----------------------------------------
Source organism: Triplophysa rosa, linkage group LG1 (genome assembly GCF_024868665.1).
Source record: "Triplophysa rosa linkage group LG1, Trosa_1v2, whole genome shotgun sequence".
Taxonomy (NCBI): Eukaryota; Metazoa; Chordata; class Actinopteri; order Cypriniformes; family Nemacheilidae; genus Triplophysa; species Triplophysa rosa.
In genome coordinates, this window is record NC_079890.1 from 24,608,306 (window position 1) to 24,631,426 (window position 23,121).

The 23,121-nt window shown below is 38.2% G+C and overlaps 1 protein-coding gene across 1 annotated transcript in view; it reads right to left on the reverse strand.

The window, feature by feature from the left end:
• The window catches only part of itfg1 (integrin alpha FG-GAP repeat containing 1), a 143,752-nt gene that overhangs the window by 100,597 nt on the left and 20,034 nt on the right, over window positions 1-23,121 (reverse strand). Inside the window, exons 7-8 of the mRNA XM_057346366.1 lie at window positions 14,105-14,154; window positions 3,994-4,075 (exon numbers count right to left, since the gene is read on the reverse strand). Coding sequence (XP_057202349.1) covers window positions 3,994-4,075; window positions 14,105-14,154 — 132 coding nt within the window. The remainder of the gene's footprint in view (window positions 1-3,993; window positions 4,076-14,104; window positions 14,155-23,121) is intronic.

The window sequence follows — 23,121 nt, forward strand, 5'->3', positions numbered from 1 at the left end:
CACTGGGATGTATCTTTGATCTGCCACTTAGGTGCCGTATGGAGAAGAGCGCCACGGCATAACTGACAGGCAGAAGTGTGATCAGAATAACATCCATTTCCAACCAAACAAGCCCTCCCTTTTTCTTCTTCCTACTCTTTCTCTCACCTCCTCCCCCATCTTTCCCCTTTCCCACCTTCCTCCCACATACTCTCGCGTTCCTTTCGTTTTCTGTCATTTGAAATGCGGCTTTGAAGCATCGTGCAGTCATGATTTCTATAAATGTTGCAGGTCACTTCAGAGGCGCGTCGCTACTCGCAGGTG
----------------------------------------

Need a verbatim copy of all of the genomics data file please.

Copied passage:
Source organism: Triplophysa rosa, linkage group LG1 (genome assembly GCF_024868665.1).
Source record: "Triplophysa rosa linkage group LG1, Trosa_1v2, whole genome shotgun sequence".
Taxonomy (NCBI): Eukaryota; Metazoa; Chordata; class Actinopteri; order Cypriniformes; family Nemacheilidae; genus Triplophysa; species Triplophysa rosa.
In genome coordinates, this window is record NC_079890.1 from 24,608,306 (window position 1) to 24,631,426 (window position 23,121).

The 23,121-nt window shown below is 38.2% G+C and overlaps 1 protein-coding gene across 1 annotated transcript in view; it reads right to left on the reverse strand.

The window, feature by feature from the left end:
• The window catches only part of itfg1 (integrin alpha FG-GAP repeat containing 1), a 143,752-nt gene that overhangs the window by 100,597 nt on the left and 20,034 nt on the right, over window positions 1-23,121 (reverse strand). Inside the window, exons 7-8 of the mRNA XM_057346366.1 lie at window positions 14,105-14,154; window positions 3,994-4,075 (exon numbers count right to left, since the gene is read on the reverse strand). Coding sequence (XP_057202349.1) covers window positions 3,994-4,075; window positions 14,105-14,154 — 132 coding nt within the window. The remainder of the gene's footprint in view (window positions 1-3,993; window positions 4,076-14,104; window positions 14,155-23,121) is intronic.

The window sequence follows — 23,121 nt, forward strand, 5'->3', positions numbered from 1 at the left end:
CACTGGGATGTATCTTTGATCTGCCACTTAGGTGCCGTATGGAGAAGAGCGCCACGGCATAACTGACAGGCAGAAGTGTGATCAGAATAACATCCATTTCCAACCAAACAAGCCCTCCCTTTTTCTTCTTCCTACTCTTTCTCTCACCTCCTCCCCCATCTTTCCCCTTTCCCACCTTCCTCCCACATACTCTCGCGTTCCTTTCGTTTTCTGTCATTTGAAATGCGGCTTTGAAGCATCGTGCAGTCATGATTTCTATAAATGTTGCAGGTCACTTCAGAGGCGCGTCGCTACTCGCAGGTG